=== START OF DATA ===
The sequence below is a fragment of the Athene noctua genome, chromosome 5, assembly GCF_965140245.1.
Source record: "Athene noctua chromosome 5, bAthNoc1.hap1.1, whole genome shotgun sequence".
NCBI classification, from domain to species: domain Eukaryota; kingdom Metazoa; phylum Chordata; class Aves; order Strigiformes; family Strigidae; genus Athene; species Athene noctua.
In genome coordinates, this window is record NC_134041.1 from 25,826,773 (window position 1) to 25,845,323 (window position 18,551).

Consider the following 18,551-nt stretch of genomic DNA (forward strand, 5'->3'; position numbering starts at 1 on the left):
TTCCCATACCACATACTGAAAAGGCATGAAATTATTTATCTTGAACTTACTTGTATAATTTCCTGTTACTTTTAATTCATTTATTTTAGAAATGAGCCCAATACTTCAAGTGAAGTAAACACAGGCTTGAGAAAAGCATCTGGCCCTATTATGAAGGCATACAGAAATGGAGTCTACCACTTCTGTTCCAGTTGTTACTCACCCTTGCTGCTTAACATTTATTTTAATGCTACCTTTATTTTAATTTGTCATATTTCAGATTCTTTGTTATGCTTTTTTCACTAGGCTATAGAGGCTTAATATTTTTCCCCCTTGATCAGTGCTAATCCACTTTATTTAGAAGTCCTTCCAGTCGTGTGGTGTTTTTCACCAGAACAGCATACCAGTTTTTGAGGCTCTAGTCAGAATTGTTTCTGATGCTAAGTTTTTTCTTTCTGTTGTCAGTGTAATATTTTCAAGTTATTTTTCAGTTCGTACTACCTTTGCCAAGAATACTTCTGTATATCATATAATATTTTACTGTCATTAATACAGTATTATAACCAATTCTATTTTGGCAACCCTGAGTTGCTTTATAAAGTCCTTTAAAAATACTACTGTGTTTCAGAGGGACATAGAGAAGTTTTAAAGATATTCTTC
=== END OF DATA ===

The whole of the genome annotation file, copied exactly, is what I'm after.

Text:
The sequence below is a fragment of the Athene noctua genome, chromosome 5, assembly GCF_965140245.1.
Source record: "Athene noctua chromosome 5, bAthNoc1.hap1.1, whole genome shotgun sequence".
NCBI classification, from domain to species: domain Eukaryota; kingdom Metazoa; phylum Chordata; class Aves; order Strigiformes; family Strigidae; genus Athene; species Athene noctua.
In genome coordinates, this window is record NC_134041.1 from 25,826,773 (window position 1) to 25,845,323 (window position 18,551).

Consider the following 18,551-nt stretch of genomic DNA (forward strand, 5'->3'; position numbering starts at 1 on the left):
TTCCCATACCACATACTGAAAAGGCATGAAATTATTTATCTTGAACTTACTTGTATAATTTCCTGTTACTTTTAATTCATTTATTTTAGAAATGAGCCCAATACTTCAAGTGAAGTAAACACAGGCTTGAGAAAAGCATCTGGCCCTATTATGAAGGCATACAGAAATGGAGTCTACCACTTCTGTTCCAGTTGTTACTCACCCTTGCTGCTTAACATTTATTTTAATGCTACCTTTATTTTAATTTGTCATATTTCAGATTCTTTGTTATGCTTTTTTCACTAGGCTATAGAGGCTTAATATTTTTCCCCCTTGATCAGTGCTAATCCACTTTATTTAGAAGTCCTTCCAGTCGTGTGGTGTTTTTCACCAGAACAGCATACCAGTTTTTGAGGCTCTAGTCAGAATTGTTTCTGATGCTAAGTTTTTTCTTTCTGTTGTCAGTGTAATATTTTCAAGTTATTTTTCAGTTCGTACTACCTTTGCCAAGAATACTTCTGTATATCATATAATATTTTACTGTCATTAATACAGTATTATAACCAATTCTATTTTGGCAACCCTGAGTTGCTTTATAAAGTCCTTTAAAAATACTACTGTGTTTCAGAGGGACATAGAGAAGTTTTAAAGATATTCTTC